Scott Burnside and Pierre LeBrun discuss the ramifications of the Rangers’ win Monday night and what the Red Wings can do to snap out of their funk.
Burnside: Well, my friend, it takes only one night in the NHL to put a completely different complexion on things, no? Take the New York Rangers. The Blueshirts arrived home from a record-breaking road trip to start the season and were waxed by the Leafs, and then they blew a 4-1 lead against Ottawa on Saturday in refurbished Madison Square Garden. You'd think facing the red-hot San Jose Sharks, winners of five straight, Monday night would be a spooky proposition (sorry, had to get the obligatory Halloween reference in there). Instead the Rangers, behind backup Martin Biron, came up large in a 5-2 win. Ryan Callahan and Brandon Dubinsky, who had combined for just six points total in their first nine games, led the way with two goals and three assists Monday night, with Callahan breaking through with a pair and adding an assist. Those guys are so important for a Rangers club whose identity was forged last season with a real blue-collar mentality. That mentality has been missing for the most part in this early season. One game doesn't necessarily mean a corner has been turned, but this was definitely one of those significant early moments for a team most people had penciled into their playoff bracket in the Eastern Conference.
LeBrun: The Sharks looked a little tired to me at the end of a long road trip, being outshot, which is rare for them. But given the miles around the globe the Rangers have traversed in the opening month of the season, you won't see any violins out for San Jose. A critical, early-season victory for the Blueshirts in my opinion, especially after Saturday's meltdown at home to the Ottawa Senators. Callahan, in particular, was really noticeable to me. He's the engine, the heart of this club. The rest of the team feeds off the captain. And I give credit to head coach John Tortorella for starting his backup goalie despite the quality of the visiting team, a Stanley Cup contender in San Jose. Biron was solid and is now 2-0-0 on the season. The Rangers can't overtax Henrik Lundqvist; they need quality minutes from Biron, and so far they've got it from the former Sabres netminder.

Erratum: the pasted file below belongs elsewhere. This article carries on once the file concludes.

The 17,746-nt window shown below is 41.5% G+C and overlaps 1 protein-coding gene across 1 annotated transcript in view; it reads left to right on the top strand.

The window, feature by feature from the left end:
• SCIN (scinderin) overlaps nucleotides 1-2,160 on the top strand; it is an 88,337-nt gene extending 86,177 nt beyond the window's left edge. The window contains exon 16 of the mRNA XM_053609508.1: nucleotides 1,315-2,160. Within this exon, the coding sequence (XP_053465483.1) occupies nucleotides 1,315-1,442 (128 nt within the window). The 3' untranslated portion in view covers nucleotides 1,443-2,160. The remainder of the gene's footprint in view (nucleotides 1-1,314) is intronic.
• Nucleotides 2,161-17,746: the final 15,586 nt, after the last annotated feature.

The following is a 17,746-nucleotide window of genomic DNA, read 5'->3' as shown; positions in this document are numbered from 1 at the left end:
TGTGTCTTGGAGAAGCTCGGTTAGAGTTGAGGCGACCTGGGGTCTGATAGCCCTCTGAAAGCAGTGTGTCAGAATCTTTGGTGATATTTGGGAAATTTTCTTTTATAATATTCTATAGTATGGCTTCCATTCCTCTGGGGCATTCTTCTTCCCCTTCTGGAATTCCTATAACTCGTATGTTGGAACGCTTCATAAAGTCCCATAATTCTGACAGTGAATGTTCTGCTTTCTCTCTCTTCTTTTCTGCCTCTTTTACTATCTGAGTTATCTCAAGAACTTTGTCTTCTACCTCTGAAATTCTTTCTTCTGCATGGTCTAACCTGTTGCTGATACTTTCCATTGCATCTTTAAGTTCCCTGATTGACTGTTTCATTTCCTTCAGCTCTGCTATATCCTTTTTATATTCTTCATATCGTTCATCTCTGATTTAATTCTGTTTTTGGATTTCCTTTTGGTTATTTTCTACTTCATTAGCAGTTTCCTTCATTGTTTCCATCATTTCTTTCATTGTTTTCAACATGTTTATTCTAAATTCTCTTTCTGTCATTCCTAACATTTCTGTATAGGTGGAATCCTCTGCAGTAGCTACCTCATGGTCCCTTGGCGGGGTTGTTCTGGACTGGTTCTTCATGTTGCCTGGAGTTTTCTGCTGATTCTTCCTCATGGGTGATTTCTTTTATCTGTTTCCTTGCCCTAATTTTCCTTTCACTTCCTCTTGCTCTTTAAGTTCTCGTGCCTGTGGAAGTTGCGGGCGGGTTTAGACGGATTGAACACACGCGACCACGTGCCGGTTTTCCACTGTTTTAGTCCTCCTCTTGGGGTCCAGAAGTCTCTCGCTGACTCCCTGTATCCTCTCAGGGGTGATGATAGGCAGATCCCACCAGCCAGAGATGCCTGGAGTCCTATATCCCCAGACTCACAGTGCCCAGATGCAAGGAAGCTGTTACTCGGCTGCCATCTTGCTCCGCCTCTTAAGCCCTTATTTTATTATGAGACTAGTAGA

Burnside: Yes, it's been a weird start for the Rangers, and Lundqvist hasn't been his typically heroic self early on, which made Monday's strong performance from Biron so important. Things are going to continue to be interesting for the Rangers, though, as they may be rejoined by Sean Avery, one of the most polarizing figures in the game. The Rangers winger was sent to the minors and then recalled by the team. He has to pass through re-waivers, but if no other team claims him, it will be curious to see how, or even if, Tortorella uses him. The Rangers have three more games on this homestand against Anaheim, Montreal and Winnipeg. We'll see if this marks the start of something positive for the up-and-down Rangers.
Speaking of up and down, it's been mostly down for the Detroit Red Wings, who will try to stop a four-game slide against Minnesota on Tuesday night. The Wild blanked the Wings on Saturday 1-0, as the Wings cannot get anything going offensively now. They've been outscored 16-4 during this slide, and they have only one player, Johan Franzen, who has more than two goals. Do the Wings miss Brian Rafalski this much?